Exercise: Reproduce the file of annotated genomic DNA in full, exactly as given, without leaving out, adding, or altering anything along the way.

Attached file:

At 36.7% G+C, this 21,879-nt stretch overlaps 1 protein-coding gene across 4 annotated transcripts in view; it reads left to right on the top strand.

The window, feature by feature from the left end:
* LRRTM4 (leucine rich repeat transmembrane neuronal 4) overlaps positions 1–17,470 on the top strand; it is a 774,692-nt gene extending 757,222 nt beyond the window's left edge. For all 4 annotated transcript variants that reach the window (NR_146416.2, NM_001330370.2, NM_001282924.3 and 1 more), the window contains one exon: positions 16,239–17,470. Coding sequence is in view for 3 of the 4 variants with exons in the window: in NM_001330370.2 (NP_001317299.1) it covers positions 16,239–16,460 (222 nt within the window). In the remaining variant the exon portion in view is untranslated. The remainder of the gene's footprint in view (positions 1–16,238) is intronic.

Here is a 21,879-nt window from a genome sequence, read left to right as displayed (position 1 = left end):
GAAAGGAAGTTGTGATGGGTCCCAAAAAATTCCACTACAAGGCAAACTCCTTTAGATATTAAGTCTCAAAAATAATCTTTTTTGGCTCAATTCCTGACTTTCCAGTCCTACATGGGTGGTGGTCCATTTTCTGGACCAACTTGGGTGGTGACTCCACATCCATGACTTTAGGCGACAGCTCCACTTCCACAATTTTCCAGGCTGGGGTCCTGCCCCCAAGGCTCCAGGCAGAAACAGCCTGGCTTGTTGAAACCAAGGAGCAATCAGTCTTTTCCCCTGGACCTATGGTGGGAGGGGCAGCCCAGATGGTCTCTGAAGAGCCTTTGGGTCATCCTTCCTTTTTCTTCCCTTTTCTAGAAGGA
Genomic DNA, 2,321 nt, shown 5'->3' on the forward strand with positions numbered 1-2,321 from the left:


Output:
At 36.7% G+C, this 21,879-nt stretch overlaps 1 protein-coding gene across 4 annotated transcripts in view; it reads left to right on the top strand.

The window, feature by feature from the left end:
* LRRTM4 (leucine rich repeat transmembrane neuronal 4) overlaps positions 1–17,470 on the top strand; it is a 774,692-nt gene extending 757,222 nt beyond the window's left edge. For all 4 annotated transcript variants that reach the window (NR_146416.2, NM_001330370.2, NM_001282924.3 and 1 more), the window contains one exon: positions 16,239–17,470. Coding sequence is in view for 3 of the 4 variants with exons in the window: in NM_001330370.2 (NP_001317299.1) it covers positions 16,239–16,460 (222 nt within the window). In the remaining variant the exon portion in view is untranslated. The remainder of the gene's footprint in view (positions 1–16,238) is intronic.

Here is a 21,879-nt window from a genome sequence, read left to right as displayed (position 1 = left end):
GAAAGGAAGTTGTGATGGGTCCCAAAAAATTCCACTACAAGGCAAACTCCTTTAGATATTAAGTCTCAAAAATAATCTTTTTTGGCTCAATTCCTGACTTTCCAGTCCTACATGGGTGGTGGTCCATTTTCTGGACCAACTTGGGTGGTGACTCCACATCCATGACTTTAGGCGACAGCTCCACTTCCACAATTTTCCAGGCTGGGGTCCTGCCCCCAAGGCTCCAGGCAGAAACAGCCTGGCTTGTTGAAACCAAGGAGCAATCAGTCTTTTCCCCTGGACCTATGGTGGGAGGGGCAGCCCAGATGGTCTCTGAAGAGCCTTTGGGTCATCCTTCCTTTTTCTTCCCTTTTCTAGAAGGA
Genomic DNA, 2,321 nt, shown 5'->3' on the forward strand with positions numbered 1-2,321 from the left: